Shame can make you believe that you are not smart enough, good enough, attractive enough, are unlovable and are deserving of suffering. Shame is the feeling that you, in some way or another, are wrong. It is something you’ve been incubating for decades. If you were repeatedly given a label, stigmatized, made fun of or stereotyped- these are the seeds of shame and they can become the lens through which you see yourself. How can you start to manage shame?
Find the root. Think back on when your problems started. What was going on then? Who were the big influences in your life? What messages, labels or stereotypes were you given by those around you? What negative beliefs about yourself did those create?
Get real with yourself. Who are you? What are your personality traits? What are your strengths? What are you good at? What do you enjoy? Also- what are your shortcomings? What do you find hard to do? List these WITHOUT judging them. Remember: they do not change your value or worth. Those weaknesses are not the whole of you and if you can see them for what they are- known road blocks- you can work around them. Acknowledge your strengths and your weaknesses. This isn’t about labels, its about knowing how you function.
Evaluate the source. For each negative belief you have about yourself identify the person(s) that helped plant it. Who would you have to be to make them happy? What interests, political beliefs or personal values would you have to have? What would you have to dress like or look like? Now, compare this person to the person you are. Do you actually want to be that person?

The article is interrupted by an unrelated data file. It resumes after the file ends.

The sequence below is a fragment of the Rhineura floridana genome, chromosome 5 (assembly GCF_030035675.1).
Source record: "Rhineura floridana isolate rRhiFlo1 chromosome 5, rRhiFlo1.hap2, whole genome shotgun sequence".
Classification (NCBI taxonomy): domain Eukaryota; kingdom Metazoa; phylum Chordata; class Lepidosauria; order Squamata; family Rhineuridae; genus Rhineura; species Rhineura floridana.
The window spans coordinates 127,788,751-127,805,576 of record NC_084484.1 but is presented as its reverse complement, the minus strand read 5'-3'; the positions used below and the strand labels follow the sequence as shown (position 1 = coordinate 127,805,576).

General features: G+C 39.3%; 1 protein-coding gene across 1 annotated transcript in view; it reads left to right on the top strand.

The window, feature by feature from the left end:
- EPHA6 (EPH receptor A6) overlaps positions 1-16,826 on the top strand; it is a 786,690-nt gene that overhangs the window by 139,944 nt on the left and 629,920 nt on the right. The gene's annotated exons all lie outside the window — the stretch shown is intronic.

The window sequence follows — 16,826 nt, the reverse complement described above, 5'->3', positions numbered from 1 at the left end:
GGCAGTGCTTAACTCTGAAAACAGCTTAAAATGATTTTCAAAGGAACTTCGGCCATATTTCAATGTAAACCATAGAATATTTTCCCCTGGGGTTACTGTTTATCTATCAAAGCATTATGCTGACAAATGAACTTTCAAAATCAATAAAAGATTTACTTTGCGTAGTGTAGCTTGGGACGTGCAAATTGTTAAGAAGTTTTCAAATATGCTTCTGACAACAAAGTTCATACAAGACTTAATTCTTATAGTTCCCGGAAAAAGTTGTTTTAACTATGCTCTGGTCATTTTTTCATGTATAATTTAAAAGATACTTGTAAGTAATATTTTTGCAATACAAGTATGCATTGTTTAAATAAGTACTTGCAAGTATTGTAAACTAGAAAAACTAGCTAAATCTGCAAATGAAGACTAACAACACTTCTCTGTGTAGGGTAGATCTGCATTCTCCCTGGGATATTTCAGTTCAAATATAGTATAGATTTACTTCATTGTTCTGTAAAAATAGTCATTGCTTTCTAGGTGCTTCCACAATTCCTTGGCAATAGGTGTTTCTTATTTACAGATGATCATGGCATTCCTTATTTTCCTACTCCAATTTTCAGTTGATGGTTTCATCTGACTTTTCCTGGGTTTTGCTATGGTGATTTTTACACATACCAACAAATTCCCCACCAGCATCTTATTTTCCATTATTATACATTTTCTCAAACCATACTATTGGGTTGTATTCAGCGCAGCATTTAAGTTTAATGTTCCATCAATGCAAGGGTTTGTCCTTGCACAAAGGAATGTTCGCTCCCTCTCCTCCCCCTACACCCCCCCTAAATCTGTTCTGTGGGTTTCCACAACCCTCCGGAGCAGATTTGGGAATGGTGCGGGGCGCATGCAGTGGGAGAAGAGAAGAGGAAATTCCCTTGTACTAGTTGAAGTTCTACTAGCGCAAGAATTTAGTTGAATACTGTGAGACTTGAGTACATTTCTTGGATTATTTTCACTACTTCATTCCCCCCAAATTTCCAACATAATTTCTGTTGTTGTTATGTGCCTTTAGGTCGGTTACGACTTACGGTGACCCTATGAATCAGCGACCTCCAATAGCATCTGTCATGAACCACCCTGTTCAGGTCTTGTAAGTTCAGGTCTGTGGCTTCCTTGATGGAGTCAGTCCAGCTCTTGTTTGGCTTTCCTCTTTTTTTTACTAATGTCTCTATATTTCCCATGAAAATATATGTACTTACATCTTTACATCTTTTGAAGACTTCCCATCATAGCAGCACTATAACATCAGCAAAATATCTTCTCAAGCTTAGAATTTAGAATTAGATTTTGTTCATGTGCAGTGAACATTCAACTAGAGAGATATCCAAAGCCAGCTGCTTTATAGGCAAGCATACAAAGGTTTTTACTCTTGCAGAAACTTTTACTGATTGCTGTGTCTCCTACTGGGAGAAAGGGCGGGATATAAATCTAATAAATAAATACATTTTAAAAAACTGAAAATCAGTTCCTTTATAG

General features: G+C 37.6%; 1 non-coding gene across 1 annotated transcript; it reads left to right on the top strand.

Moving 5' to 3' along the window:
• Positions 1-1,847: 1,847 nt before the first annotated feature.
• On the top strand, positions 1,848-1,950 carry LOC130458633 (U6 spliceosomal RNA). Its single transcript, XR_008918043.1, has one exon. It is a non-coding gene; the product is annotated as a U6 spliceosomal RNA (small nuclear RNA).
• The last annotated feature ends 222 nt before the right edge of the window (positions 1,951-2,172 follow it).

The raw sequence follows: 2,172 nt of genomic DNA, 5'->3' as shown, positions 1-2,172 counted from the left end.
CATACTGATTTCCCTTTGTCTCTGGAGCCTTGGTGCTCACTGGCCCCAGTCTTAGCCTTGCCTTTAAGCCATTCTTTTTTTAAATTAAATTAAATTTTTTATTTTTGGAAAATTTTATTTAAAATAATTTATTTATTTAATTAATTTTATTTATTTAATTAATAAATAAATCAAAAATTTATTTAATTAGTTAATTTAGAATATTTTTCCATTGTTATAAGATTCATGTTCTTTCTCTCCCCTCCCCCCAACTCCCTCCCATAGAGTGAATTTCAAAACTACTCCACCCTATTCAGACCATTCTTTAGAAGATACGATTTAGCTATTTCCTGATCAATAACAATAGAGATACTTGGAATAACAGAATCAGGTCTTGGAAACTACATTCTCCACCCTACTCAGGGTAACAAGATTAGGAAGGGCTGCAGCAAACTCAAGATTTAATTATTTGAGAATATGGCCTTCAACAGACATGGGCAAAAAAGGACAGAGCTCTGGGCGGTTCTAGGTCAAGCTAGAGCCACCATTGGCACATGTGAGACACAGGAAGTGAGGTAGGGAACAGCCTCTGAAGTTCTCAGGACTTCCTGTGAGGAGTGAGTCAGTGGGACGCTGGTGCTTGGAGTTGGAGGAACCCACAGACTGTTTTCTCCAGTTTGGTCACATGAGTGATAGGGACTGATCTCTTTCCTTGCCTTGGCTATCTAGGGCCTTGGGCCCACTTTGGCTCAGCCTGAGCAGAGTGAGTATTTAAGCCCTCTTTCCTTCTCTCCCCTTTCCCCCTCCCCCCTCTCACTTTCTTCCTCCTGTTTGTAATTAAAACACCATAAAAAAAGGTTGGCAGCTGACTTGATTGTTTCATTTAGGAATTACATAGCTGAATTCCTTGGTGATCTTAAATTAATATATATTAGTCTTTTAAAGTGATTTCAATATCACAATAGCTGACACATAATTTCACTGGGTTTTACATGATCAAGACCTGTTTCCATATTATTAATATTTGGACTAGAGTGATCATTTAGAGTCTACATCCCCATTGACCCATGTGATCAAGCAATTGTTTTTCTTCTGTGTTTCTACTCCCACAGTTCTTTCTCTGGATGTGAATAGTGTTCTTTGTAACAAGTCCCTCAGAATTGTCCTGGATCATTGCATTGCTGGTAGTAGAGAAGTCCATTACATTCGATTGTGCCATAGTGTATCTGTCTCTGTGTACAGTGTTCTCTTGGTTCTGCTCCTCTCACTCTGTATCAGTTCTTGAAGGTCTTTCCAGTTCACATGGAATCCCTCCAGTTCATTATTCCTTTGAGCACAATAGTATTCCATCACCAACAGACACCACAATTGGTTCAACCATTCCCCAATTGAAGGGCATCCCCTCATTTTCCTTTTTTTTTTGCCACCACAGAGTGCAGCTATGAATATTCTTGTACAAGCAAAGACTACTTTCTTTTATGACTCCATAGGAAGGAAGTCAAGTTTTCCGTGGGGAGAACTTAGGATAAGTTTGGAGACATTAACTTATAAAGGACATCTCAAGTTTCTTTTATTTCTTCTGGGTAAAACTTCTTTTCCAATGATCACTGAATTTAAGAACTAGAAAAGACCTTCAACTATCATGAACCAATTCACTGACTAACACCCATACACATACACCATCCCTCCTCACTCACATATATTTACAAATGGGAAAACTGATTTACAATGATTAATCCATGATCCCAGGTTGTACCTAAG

I once had a supervisor that made me feel like I was a complete mess- that I was strange and couldn’t do anything well enough. When I reflected on who I would have to be to actually be enough for her I found: I would have to wear feminine clothes, ditch the jeans, stop swearing, drop my love of all things creepy, become organized to the point of near obsession, judge people based on their appearances and make friends accordingly, I would have to try to “fit in”.
The person I just described is the literal opposite of who I would ever want to be. Once I realized that, I realized that my “not being good enough” for her meant I was, in fact, being good enough for me.
Re-brand your ‘failures’. Often when we fail at something we see that as the final and ultimate proof that we are not good enough, smart enough, et c for that particular task or skill. The reality is that ‘failures’, or misses, are a natural part of learning. Without misses you never improve. This is true for skills like sewing or woodwork but it is also true of skills like managing stress, being social, even having healthy relationships.
Get help. Maybe you find that you can’t find the root of your shame or you even identify what you feel shame about. Maybe you can but the thought is so devastating that you are terrified of going there. Maybe your shame is tied to your sexual orientation or gender. Pushing it off only means that the shame has more time to consume you. It is time to get help. Find a therapist that you feel comfortable with and get some of this garbage off of your back.
Guilt and shame are so closely related they can be hard to separate. Guilt is the fuel that keeps the shame cycle alive.
Click here to get to my blog post on managing guilt.